“Basil has religious significance in the Greek Orthodox Church, where it is used to sprinkle holy water. The Bulgarian Orthodox Church, Serbian Orthodox Church, Macedonian Orthodox Church and Romanian Orthodox Church use basil (Bulgarian and Macedonian: босилек; Romanian: busuioc, Serbian: босиљак) to prepare holy water and pots of basil are often placed below church altars.

In Europe, basil is placed in the hands of the dead to ensure a safe journey. In India, they place it in the mouth of the dying to ensure they reach God. The ancient Egyptians and ancient Greeks believed it would open the gates of heaven for a person passing on.”

Note (italics): * = Translation from a German Wikipedia entry

Nutritional Information per 100g 2000 kCal
Energy 23 kcal1.2%
Fat/Lipids 0.64 g0.9%
Saturated Fats 0.04 g0.2%
Carbohydrates (inc.dietary fiber) 2.6 g1.0%
Sugars 0.3 g0.3%
Fiber 1.6 g6.4%
Protein (albumin) 3.2 g6.3%
Cooking Salt (Na:4.0 mg)10 mg0.4%
Recommended daily allowance according to the GDA.
Protein (albumin)
Cooking Salt

Essential Nutrients per 100g with %-share Daily Requirement at 2000 kCal
VitVitamin K 415 µg553.0%
MinManganese, Mn 1.1 mg57.0%
MinCopper, Cu 0.38 mg39.0%
VitFolate, as the active form of folic acid (née vitamin B9 and B11) 68 µg34.0%
VitVitamin A, as RAE 264 µg33.0%
MinIron, Fe 3.2 mg23.0%
VitVitamin C (ascorbic acid) 18 mg23.0%
ElemCalcium, Ca 177 mg22.0%
ElemMagnesium, Mg 64 mg17.0%
ProtTryptophan (Trp, W) 0.04 g16.0%

The majority of the nutritional information comes from the USDA (US Department of Agriculture). This means that the information for natural products is often incomplete or only given within broader categories, whereas in most cases products made from these have more complete information displayed.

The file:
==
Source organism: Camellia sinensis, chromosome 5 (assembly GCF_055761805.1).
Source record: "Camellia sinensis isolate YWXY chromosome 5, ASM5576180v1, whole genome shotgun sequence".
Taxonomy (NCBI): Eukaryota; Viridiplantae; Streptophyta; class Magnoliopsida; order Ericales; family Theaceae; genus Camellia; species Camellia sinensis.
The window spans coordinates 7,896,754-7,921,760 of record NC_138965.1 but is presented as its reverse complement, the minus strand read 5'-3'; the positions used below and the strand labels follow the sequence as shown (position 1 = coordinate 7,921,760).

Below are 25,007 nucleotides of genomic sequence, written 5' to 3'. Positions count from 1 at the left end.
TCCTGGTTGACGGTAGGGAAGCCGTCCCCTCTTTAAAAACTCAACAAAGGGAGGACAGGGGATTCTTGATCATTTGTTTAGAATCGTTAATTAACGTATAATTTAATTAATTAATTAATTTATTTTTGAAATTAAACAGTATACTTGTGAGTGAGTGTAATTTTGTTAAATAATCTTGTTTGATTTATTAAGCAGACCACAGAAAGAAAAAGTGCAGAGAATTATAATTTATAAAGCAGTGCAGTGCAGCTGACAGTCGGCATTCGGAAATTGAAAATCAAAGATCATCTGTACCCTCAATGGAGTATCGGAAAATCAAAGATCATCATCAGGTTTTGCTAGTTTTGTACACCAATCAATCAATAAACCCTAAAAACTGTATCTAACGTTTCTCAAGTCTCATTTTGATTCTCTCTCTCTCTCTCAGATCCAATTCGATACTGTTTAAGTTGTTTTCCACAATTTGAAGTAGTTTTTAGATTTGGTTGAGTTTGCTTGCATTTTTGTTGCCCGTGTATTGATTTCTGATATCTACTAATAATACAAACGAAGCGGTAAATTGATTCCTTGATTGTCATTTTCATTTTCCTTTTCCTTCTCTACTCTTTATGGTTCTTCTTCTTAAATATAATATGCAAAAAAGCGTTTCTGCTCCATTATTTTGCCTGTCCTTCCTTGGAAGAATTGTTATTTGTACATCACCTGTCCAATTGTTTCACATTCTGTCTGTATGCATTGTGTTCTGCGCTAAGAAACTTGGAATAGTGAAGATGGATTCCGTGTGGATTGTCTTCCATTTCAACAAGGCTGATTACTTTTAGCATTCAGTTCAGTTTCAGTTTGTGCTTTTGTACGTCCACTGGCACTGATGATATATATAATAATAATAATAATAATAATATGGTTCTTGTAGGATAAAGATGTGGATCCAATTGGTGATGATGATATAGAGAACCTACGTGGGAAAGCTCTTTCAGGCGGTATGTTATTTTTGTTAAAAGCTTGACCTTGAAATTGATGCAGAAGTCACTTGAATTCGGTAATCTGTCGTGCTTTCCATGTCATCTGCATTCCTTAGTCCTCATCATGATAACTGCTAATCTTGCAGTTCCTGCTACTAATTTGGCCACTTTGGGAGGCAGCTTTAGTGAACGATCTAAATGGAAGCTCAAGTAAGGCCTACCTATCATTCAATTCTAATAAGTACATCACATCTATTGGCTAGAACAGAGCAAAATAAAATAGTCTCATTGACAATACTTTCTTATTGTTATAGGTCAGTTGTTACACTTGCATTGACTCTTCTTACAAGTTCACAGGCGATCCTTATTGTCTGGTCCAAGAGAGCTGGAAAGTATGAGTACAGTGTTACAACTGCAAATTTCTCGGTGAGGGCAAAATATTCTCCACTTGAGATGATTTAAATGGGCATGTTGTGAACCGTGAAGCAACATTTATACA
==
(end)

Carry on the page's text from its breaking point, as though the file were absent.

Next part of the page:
If we take flaxseed, for example, the important essential amino acid ALA (omega-3) is only included in an overarching category whereas for flaxseed oil ALA is listed specifically. In time, we will be able to change this, but it will require a lot of work. An “i” appears behind ingredients that have been adjusted and an explanation appears when you hover over this symbol.

For Erb Muesli, the original calculations resulted in 48 % of the daily requirement of ALA — but with the correction, we see that the muesli actually covers >100 % of the necessary recommendation for the omega-3 fatty acid ALA. Our goal is to eventually be able to compare the nutritional value of our recipes with those that are used in conventional western lifestyles.

Essential fatty acids, (SC-PUFA) 2000 kCal
Alpha-Linolenic acid; ALA; 18:3 omega-3 0.32 g16.0%
Linoleic acid; LA; 18:2 omega-6 0.07 g1.0%

Essential amino acids 2000 kCal
Tryptophan (Trp, W) 0.04 g16.0%
Threonine (Thr, T) 0.1 g11.0%
Isoleucine (Ile, I) 0.1 g8.0%
Leucine (Leu, L) 0.19 g8.0%
Phenylalanine (Phe, F) 0.13 g8.0%
Valine (Val, V) 0.13 g8.0%
Lysine (Lys, K) 0.11 g6.0%
Methionine (Met, M) 0.04 g4.0%

Vitamins 2000 kCal
Vitamin K 415 µg553.0%
Folate, as the active form of folic acid (née vitamin B9 and B11) 68 µg34.0%
Vitamin A, as RAE 264 µg33.0%
Vitamin C (ascorbic acid) 18 mg23.0%
Vitamin B6 (pyridoxine) 0.16 mg11.0%
Vitamin E, as a-TEs 0.8 mg7.0%
Niacin (née vitamin B3) 0.9 mg6.0%
Riboflavin (vitamin B2) 0.08 mg5.0%
Thiamine (vitamin B1) 0.03 mg3.0%
Pantothenic acid (vitamin B5) 0.21 mg3.0%
Vitamin D 0 µg< 0.1%

Essential macroelements (macronutrients) 2000 kCal
Calcium, Ca 177 mg22.0%
Magnesium, Mg 64 mg17.0%
Potassium, K 295 mg15.0%
Phosphorus, P 56 mg8.0%
Sodium, Na 4 mg1.0%

Essential trace elements (micronutrients) 2000 kCal
Manganese, Mn 1.1 mg57.0%
Copper, Cu 0.38 mg39.0%
Iron, Fe 3.2 mg23.0%
Zinc, Zn 0.81 mg8.0%
Selenium, Se 0.3 µg1.0%